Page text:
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I have this function to convert an Array to a ParArray, giving the number of threads as parameter:

def parN[T](collection: Array[T], n: Int) = {
    val parCollection = collection.par
    parCollection.tasksupport = new ForkJoinTaskSupport(
      new concurrent.forkjoin.ForkJoinPool(n))

Now I'd like to make this generic, such that it works with collections other than Array:

def parN[S, T[S] <: Parallelizable[S, ParIterable[S]]](collection: T[S], n: Int) = {
    val parCollection = collection.par
    parCollection.tasksupport = new ForkJoinTaskSupport(
      new concurrent.forkjoin.ForkJoinPool(n))

But when I call it with parN(Array(1, 2, 3), 2), I get this error:

inferred type arguments [Int,Array] do not
conform to method parN's type parameter bounds
[S,T[S] <: scala.collection.Parallelizable[S,scala.collection.parallel.ParIterable[S]]]

On the other hand, this is working:

val x: Parallelizable[Int, ParIterable[Int]] = Array(1, 2, 3)

Any ideas what might be wrong with my type parameters?

share|improve this question
up vote 5 down vote accepted

First of all, note that this is a problem specific to Array: your method works for List or any other normal collection (except those with multiple type parameters, or none). Example:

scala> parN(List(1,2,3), 2)
res17: scala.collection.parallel.ParIterable[Int] = ParVector(1, 2, 3)

scala> parN(Set(1,2,3), 2)
res18: scala.collection.parallel.ParIterable[Int] = ParSet(1, 2, 3)

Array is always a special case when it comes to collections, because... it is not a collection. Because of Java, its definition is final class Array[T] extends Serializable with Cloneable. However, there exist two implicits, available everywhere, that can convert Array to a collection type (ArrayOps and WrappedArray). And these types do implement Parallelizable, so everything should be fine... except type inference gets in the way:

Your type parameter is only defined as T[S], so when receiving an Array[Int], it will gladly infer Array[Int], and then check the bounds: failure, Array doesn't extend Parallelizable. Game over.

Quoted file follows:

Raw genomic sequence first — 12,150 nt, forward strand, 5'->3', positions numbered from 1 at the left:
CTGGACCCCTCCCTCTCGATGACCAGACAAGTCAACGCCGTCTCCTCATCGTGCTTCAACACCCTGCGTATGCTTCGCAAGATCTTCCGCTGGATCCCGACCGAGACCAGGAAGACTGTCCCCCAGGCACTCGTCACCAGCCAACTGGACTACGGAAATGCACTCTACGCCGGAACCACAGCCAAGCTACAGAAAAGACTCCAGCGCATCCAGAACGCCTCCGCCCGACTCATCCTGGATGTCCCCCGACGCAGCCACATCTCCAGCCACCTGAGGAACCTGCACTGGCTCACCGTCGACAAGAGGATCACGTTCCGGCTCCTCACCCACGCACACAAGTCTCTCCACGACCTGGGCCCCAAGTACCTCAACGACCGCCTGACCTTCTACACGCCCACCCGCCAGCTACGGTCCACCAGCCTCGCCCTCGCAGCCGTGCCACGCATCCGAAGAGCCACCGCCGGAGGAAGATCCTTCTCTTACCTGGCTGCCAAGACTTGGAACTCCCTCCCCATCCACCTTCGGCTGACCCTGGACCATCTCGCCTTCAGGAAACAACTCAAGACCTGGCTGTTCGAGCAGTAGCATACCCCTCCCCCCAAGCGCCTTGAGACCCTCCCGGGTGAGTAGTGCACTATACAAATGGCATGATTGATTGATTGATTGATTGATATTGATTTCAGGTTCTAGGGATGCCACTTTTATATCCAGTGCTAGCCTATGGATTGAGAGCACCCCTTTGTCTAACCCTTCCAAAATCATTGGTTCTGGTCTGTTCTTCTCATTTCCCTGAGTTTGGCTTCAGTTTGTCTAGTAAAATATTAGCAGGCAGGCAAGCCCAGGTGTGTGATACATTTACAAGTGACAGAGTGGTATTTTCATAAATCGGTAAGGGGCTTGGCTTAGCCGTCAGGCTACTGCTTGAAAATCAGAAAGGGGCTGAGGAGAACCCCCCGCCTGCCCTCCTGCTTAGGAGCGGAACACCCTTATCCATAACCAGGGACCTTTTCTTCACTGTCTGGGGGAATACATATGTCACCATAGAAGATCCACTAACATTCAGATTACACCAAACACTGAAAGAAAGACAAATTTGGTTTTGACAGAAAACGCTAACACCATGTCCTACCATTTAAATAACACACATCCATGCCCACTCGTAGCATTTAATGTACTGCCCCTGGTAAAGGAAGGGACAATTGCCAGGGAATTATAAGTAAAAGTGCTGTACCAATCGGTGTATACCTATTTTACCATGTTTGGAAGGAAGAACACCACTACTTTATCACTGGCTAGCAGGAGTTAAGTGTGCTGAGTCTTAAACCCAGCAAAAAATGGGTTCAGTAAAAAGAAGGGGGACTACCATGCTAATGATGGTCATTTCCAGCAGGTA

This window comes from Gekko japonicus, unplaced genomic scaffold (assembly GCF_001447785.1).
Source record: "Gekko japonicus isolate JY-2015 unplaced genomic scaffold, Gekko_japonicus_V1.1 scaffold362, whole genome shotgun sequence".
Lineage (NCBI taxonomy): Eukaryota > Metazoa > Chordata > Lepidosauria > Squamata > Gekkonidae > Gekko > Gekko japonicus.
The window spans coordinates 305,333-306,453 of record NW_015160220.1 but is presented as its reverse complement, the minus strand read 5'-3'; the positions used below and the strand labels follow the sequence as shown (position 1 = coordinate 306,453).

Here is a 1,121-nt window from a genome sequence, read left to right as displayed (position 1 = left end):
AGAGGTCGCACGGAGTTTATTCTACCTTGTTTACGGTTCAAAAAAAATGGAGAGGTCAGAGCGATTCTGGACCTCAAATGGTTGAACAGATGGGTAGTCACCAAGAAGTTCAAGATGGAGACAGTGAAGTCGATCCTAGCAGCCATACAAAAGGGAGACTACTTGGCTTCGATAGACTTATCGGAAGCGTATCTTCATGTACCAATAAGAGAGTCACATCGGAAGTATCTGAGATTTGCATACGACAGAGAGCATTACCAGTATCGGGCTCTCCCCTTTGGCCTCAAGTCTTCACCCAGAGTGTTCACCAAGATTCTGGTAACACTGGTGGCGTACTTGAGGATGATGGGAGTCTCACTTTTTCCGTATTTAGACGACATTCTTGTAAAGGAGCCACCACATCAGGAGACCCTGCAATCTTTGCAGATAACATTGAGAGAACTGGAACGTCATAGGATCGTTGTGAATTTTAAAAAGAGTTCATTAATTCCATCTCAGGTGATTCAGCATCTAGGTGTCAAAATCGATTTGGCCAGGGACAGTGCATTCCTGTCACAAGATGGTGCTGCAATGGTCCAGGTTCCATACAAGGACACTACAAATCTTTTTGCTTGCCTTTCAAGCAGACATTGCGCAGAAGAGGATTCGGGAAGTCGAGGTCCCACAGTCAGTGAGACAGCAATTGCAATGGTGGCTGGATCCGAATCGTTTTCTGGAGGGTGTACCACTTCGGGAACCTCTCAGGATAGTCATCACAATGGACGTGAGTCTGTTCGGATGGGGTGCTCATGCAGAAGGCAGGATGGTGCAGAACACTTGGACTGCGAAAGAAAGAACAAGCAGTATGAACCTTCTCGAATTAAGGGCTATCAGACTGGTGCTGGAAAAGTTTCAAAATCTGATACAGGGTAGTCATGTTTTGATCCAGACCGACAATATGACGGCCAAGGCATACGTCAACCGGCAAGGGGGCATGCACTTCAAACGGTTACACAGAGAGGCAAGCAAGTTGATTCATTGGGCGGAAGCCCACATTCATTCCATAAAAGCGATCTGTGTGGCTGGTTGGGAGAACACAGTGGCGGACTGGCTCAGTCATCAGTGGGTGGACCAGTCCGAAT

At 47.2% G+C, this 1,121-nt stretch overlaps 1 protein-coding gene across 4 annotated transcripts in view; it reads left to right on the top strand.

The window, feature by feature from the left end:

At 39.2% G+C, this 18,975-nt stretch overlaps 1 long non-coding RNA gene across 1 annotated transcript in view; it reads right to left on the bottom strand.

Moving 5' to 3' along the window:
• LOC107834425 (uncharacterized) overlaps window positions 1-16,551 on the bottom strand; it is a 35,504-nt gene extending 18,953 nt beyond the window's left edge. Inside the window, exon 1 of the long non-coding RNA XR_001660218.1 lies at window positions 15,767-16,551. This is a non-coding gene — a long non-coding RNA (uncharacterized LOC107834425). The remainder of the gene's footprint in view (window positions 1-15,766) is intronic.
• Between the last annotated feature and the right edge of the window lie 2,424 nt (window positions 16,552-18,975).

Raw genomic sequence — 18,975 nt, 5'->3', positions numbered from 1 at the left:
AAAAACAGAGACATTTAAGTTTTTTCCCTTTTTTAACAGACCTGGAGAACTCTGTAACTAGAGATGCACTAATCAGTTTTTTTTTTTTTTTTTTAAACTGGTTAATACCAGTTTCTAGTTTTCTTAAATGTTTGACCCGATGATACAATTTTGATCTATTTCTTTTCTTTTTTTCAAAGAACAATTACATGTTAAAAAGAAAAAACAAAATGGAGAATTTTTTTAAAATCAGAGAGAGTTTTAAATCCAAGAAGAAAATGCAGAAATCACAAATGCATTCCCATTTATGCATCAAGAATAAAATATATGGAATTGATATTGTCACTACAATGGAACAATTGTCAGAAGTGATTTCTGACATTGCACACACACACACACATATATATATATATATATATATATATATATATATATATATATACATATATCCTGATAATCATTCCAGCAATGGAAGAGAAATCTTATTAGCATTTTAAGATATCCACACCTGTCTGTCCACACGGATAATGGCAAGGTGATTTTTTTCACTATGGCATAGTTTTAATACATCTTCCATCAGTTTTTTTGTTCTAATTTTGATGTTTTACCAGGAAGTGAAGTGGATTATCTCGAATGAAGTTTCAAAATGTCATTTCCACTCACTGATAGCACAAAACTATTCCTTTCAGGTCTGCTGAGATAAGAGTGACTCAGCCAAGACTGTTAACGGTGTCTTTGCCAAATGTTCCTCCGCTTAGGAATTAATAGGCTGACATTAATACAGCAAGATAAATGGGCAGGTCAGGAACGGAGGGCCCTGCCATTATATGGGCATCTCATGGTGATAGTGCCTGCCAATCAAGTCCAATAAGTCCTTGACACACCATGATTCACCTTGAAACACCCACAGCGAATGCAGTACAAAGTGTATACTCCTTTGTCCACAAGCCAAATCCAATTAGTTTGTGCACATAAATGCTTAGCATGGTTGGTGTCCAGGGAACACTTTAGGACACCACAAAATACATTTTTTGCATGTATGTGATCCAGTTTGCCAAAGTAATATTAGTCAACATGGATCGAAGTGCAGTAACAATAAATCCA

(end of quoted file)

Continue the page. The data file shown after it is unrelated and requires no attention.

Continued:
I see two options:

  • You can explicitly say that you want a Parallelizable:

    def parN[S](collection: Parallelizable[S, ParIterable[S]], n: Int)

    Or if you need access to the actual type T (in your case no, but who knows):

    def parN[S, T[S] <: Parallelizable[S, ParIterable[S]]](collection: T[S] with
       Parallelizable[S, ParIterable[S]], n: Int)
  • or you can accept anything that can be implicitly converted to a Parallelizable, using an implicit parameter:

    def parN[S, T <% Parallelizable[S, ParIterable[S]]](collection: T, n: Int)

    which is the short version of:

    def parN[S, T](collection: T, n: Int)(implicit ev: T => 
      Parallelizable[S, ParIterable[S]])

All of those should work. In your case I would recommend the very first one: it is the most readable one that does the job.

share|improve this answer
WOw, beat me to it. The type-class pattern is the way to go here. However, don't you need to add in a : Manifest requirement to work with Arrays? – wheaties May 24 '13 at 13:09
@wheaties no a Manifest\ClassTag isn't even needed because his method isn't actually creating an array (Parallelizable.par doesn't need a manifest, it always knows how to build a par collection). And in the case of arrays, it only wraps the original array, it doesn't even copy it. – gourlaysama May 24 '13 at 13:16
Thanks for the detailed answer, I ended up using a <% view bound in combination with CustomParallelizable. – ValarDohaeris May 24 '13 at 13:56

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